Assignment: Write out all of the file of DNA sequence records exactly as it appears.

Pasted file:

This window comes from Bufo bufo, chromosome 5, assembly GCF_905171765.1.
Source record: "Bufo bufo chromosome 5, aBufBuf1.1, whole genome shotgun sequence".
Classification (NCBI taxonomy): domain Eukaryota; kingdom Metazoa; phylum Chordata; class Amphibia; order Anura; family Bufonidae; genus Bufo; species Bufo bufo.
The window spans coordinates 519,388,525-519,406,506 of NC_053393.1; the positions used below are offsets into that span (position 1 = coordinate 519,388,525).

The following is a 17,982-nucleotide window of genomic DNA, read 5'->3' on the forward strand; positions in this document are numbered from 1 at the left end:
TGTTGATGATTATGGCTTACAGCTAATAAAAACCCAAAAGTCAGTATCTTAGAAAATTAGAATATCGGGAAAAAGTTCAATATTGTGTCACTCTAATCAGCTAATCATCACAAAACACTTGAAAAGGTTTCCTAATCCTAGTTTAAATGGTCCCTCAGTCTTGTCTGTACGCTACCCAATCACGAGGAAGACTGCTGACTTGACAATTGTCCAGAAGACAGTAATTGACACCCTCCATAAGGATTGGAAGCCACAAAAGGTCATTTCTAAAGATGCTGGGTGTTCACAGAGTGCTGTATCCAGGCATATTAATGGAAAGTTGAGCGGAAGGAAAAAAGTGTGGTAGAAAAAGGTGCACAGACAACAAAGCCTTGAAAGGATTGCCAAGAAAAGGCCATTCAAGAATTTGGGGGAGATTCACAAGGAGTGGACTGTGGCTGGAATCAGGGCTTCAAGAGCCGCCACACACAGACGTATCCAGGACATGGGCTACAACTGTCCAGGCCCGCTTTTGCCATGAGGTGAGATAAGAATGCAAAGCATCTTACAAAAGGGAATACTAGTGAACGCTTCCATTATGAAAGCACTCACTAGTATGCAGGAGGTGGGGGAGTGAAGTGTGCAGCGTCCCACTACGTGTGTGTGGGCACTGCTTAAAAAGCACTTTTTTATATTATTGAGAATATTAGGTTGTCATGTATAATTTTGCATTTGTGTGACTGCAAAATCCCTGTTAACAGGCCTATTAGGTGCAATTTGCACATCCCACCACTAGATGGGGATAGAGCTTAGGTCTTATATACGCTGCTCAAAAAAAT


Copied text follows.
This window comes from Bufo bufo, chromosome 5, assembly GCF_905171765.1.
Source record: "Bufo bufo chromosome 5, aBufBuf1.1, whole genome shotgun sequence".
Classification (NCBI taxonomy): domain Eukaryota; kingdom Metazoa; phylum Chordata; class Amphibia; order Anura; family Bufonidae; genus Bufo; species Bufo bufo.
The window spans coordinates 519,388,525-519,406,506 of NC_053393.1; the positions used below are offsets into that span (position 1 = coordinate 519,388,525).

The following is a 17,982-nucleotide window of genomic DNA, read 5'->3' on the forward strand; positions in this document are numbered from 1 at the left end:
TGTTGATGATTATGGCTTACAGCTAATAAAAACCCAAAAGTCAGTATCTTAGAAAATTAGAATATCGGGAAAAAGTTCAATATTGTGTCACTCTAATCAGCTAATCATCACAAAACACTTGAAAAGGTTTCCTAATCCTAGTTTAAATGGTCCCTCAGTCTTGTCTGTACGCTACCCAATCACGAGGAAGACTGCTGACTTGACAATTGTCCAGAAGACAGTAATTGACACCCTCCATAAGGATTGGAAGCCACAAAAGGTCATTTCTAAAGATGCTGGGTGTTCACAGAGTGCTGTATCCAGGCATATTAATGGAAAGTTGAGCGGAAGGAAAAAAGTGTGGTAGAAAAAGGTGCACAGACAACAAAGCCTTGAAAGGATTGCCAAGAAAAGGCCATTCAAGAATTTGGGGGAGATTCACAAGGAGTGGACTGTGGCTGGAATCAGGGCTTCAAGAGCCGCCACACACAGACGTATCCAGGACATGGGCTACAACTGTCCAGGCCCGCTTTTGCCATGAGGTGAGATAAGAATGCAAAGCATCTTACAAAAGGGAATACTAGTGAACGCTTCCATTATGAAAGCACTCACTAGTATGCAGGAGGTGGGGGAGTGAAGTGTGCAGCGTCCCACTACGTGTGTGTGGGCACTGCTTAAAAAGCACTTTTTTATATTATTGAGAATATTAGGTTGTCATGTATAATTTTGCATTTGTGTGACTGCAAAATCCCTGTTAACAGGCCTATTAGGTGCAATTTGCACATCCCACCACTAGATGGGGATAGAGCTTAGGTCTTATATACGCTGCTCAAAAAAAT